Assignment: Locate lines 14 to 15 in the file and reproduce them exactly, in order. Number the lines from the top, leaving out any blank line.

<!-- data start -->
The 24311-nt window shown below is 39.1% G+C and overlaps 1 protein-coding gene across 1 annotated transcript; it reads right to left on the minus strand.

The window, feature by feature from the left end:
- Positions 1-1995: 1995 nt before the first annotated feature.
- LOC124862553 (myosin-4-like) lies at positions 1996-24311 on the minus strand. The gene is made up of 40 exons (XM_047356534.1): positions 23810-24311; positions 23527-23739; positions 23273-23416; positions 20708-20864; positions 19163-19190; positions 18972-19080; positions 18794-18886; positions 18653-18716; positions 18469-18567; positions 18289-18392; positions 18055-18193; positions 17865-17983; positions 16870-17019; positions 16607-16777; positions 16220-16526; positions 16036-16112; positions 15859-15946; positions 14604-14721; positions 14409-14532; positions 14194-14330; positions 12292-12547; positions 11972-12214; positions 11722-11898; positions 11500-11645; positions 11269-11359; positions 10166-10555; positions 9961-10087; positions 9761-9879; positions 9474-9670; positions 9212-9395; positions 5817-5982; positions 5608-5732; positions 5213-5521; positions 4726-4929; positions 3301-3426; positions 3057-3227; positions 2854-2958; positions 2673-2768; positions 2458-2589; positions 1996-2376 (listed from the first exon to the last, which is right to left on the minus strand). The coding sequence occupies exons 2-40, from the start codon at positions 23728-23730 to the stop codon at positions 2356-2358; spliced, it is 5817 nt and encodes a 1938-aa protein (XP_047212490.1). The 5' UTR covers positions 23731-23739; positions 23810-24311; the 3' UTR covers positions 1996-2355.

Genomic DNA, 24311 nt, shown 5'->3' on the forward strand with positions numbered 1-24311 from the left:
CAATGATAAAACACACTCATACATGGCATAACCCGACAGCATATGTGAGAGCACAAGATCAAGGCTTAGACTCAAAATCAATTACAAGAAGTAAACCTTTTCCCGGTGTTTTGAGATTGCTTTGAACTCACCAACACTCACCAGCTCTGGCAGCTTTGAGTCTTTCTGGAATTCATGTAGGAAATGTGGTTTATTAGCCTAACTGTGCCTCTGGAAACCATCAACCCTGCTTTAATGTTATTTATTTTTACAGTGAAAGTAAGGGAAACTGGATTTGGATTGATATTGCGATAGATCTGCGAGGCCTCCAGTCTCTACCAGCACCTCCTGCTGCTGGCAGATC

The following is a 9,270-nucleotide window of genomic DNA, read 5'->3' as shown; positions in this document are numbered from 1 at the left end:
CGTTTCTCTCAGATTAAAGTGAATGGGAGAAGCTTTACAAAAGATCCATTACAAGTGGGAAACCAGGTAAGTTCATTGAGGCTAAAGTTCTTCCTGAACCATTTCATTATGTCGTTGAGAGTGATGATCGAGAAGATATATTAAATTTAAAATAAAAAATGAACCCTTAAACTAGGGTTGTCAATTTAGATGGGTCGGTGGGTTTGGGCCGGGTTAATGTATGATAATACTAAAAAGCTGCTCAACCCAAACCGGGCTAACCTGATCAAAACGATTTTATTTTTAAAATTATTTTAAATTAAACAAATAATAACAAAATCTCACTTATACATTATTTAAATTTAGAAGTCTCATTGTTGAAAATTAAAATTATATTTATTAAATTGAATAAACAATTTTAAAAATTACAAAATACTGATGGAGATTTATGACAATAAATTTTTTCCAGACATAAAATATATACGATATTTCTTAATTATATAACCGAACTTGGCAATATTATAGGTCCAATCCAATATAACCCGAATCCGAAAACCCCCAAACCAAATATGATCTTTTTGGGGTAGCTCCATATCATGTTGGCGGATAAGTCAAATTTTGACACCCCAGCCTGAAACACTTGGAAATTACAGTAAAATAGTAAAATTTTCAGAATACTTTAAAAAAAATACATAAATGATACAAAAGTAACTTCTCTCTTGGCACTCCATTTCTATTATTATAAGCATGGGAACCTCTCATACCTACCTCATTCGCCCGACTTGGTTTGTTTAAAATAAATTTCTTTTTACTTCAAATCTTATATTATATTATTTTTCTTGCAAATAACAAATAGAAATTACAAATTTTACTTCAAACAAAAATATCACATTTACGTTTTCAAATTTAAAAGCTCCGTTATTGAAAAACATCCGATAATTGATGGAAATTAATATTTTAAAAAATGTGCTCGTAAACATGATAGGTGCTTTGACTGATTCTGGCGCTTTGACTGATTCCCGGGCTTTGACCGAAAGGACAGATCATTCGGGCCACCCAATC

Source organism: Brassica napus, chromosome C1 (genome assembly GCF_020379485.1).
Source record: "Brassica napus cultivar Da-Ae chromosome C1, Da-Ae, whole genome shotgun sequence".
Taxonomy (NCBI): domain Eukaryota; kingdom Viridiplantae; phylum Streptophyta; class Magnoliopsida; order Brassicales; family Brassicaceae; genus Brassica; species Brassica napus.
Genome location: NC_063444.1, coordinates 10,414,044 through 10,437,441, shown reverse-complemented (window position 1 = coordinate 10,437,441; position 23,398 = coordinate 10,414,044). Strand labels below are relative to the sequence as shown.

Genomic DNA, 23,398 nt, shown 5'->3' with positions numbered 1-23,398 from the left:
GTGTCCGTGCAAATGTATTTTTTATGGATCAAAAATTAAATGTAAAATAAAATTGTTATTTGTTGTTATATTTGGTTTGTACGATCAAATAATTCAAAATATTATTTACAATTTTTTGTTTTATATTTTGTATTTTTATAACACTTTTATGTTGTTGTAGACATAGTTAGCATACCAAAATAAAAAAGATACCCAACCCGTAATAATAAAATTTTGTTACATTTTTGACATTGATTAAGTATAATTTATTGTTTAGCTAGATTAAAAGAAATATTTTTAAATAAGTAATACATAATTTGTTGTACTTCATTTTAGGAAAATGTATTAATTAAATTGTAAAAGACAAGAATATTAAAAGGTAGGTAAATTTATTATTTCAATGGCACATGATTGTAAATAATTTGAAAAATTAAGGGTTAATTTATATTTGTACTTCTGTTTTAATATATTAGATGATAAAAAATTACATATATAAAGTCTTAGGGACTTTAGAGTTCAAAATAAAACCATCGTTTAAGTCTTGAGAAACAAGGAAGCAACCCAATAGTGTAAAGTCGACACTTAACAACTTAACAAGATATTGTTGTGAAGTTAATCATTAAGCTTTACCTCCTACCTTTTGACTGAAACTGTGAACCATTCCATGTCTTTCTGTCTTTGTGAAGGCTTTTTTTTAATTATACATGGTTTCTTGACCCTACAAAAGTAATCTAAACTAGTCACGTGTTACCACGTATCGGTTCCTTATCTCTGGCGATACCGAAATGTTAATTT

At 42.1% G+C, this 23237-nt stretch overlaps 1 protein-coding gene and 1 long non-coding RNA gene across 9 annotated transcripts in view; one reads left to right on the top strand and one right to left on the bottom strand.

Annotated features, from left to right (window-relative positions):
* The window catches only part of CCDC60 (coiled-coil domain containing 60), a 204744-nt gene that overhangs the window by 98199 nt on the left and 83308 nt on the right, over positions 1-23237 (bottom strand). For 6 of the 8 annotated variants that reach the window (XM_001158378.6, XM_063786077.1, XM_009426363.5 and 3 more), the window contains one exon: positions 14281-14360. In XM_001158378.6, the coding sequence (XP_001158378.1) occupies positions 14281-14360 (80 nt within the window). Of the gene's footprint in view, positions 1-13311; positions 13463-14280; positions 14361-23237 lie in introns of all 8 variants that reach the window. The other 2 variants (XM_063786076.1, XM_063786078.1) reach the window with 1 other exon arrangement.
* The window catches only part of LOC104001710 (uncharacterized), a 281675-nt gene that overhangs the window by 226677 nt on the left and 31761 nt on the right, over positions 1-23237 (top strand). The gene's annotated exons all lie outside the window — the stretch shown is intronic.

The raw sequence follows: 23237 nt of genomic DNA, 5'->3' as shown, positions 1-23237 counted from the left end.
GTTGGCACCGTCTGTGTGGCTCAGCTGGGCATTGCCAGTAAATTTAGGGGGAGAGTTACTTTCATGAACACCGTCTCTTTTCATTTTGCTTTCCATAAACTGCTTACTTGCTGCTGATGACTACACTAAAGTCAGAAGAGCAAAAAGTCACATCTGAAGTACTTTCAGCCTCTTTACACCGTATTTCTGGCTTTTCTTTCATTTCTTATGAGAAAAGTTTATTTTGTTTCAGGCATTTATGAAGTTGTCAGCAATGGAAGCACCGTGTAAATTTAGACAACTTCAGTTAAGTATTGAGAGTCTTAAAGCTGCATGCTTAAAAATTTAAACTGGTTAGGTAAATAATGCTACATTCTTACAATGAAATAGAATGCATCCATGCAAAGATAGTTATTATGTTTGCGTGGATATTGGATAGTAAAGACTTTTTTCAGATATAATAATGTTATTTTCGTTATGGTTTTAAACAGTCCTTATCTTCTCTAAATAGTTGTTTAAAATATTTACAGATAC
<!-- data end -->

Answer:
GTGTCCGTGCAAATGTATTTTTTATGGATCAAAAATTAAATGTAAAATAAAATTGTTATTTGTTGTTATATTTGGTTTGTACGATCAAATAATTCAAAATATTATTTACAATTTTTTGTTTTATATTTTGTATTTTTATAACACTTTTATGTTGTTGTAGACATAGTTAGCATACCAAAATAAAAAAGATACCCAACCCGTAATAATAAAATTTTGTTACATTTTTGACATTGATTAAGTATAATTTATTGTTTAGCTAGATTAAAAGAAATATTTTTAAATAAGTAATACATAATTTGTTGTACTTCATTTTAGGAAAATGTATTAATTAAATTGTAAAAGACAAGAATATTAAAAGGTAGGTAAATTTATTATTTCAATGGCACATGATTGTAAATAATTTGAAAAATTAAGGGTTAATTTATATTTGTACTTCTGTTTTAATATATTAGATGATAAAAAATTACATATATAAAGTCTTAGGGACTTTAGAGTTCAAAATAAAACCATCGTTTAAGTCTTGAGAAACAAGGAAGCAACCCAATAGTGTAAAGTCGACACTTAACAACTTAACAAGATATTGTTGTGAAGTTAATCATTAAGCTTTACCTCCTACCTTTTGACTGAAACTGTGAACCATTCCATGTCTTTCTGTCTTTGTGAAGGCTTTTTTTTAATTATACATGGTTTCTTGACCCTACAAAAGTAATCTAAACTAGTCACGTGTTACCACGTATCGGTTCCTTATCTCTGGCGATACCGAAATGTTAATTT

At 42.1% G+C, this 23237-nt stretch overlaps 1 protein-coding gene and 1 long non-coding RNA gene across 9 annotated transcripts in view; one reads left to right on the top strand and one right to left on the bottom strand.